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About Overweight and Obesity

Medically reviewed by: Mary L. Gavin, MD

What Does it Mean to Be Overweight?

We see the words "overweight" and "obesity" a lot. Did you know that they have actual medical meanings? Doctors use them to define the amount of extra fat some people carry.

When a doctor says a person is overweight or obese, it's serious. Being overweight or obese increases the risk of health problems like diabetes and high blood pressure.

How Do Doctors Define Overweight?

Health care providers use a measurement called body mass index (BMI) to figure out if a person is overweight. BMI is a calculation that uses your height and weight to estimate how much body fat you have. 

BMI changes with age. That's why doctors plot and follow BMI over time. There are also different charts for girls and guys.

After calculating your BMI, a doctor or nurse will plot the result on a BMI growth chart. The BMI charts have lines for "percentiles." Like percentages, percentiles go from 0 to 100. The lines on the BMI growth charts show the 5th, 10th, 25th, 50th, 75th, 85th, 90th, and 95th percentiles. The 50th percentile line is the average BMI of the teens who were measured to make the chart.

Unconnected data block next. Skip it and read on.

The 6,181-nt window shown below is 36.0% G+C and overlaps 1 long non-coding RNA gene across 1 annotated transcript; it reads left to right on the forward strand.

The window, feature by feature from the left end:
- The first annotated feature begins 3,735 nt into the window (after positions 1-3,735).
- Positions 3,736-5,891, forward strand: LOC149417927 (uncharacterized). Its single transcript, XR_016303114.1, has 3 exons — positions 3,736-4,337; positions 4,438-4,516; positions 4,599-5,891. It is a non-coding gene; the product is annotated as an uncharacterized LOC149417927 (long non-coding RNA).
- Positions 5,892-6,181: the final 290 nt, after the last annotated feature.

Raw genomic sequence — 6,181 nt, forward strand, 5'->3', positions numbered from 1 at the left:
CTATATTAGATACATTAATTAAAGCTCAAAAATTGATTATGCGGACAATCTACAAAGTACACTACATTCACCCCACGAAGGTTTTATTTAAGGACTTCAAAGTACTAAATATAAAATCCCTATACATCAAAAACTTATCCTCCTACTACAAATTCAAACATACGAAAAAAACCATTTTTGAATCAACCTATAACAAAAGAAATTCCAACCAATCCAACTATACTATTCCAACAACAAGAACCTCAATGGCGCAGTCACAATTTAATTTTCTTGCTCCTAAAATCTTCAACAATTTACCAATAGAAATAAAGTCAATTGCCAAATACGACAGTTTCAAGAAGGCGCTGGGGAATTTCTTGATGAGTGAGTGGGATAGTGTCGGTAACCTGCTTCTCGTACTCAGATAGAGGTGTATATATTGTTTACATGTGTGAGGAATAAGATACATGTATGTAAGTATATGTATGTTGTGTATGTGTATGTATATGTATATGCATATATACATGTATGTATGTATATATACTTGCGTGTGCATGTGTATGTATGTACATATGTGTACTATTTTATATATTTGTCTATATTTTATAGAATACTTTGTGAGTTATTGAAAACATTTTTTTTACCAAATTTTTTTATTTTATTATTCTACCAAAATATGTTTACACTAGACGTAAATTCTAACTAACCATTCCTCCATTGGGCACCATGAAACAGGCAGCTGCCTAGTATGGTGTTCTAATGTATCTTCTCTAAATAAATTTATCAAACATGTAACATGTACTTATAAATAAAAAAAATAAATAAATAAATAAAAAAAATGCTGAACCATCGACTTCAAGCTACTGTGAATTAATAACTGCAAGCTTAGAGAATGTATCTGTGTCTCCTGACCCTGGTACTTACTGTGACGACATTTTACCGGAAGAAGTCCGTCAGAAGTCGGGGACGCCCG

When your BMI is plotted on the chart, the doctor can see how you compare with teens the same age and gender as you. Based on where your number plots on the chart, the doctor will decide if your BMI is in the underweight, healthy weight, overweight, or obese range.

There's a big range of normal on the chart:

  • Anyone who falls between the 5th percentile and the 85th percentile is a healthy weight.
  • If someone is at or above the 85th percentile line on the chart (but less than the 95th percentile) is overweight.
  • A BMI measurement at or over the 95th percentile line on the chart puts someone in the obese range.

Why Does It Matter?

A couple of extra pounds are not a health risk for most people. But being overweight or obese can lead to health problems, both physical and emotional.

It's very important to catch weight problems early, even while someone is still a teen. Being overweight as a teen makes a person more likely to be overweight as an adult. Also, many overweight teens can develop health problems like diabetes. Teens who are overweight also might be teased or bullied and are more at risk for depression.

If your doctor thinks your weight isn't in a healthy range, they will probably make specific eating and exercise recommendations or refer you to a dietitian or doctor who specializes in weight management.

It’s important to take a healthy approach to losing weight. If you’re concerned about your weight, talk to your doctor.

Medically reviewed by: Mary L. Gavin, MD
Date reviewed: January 2021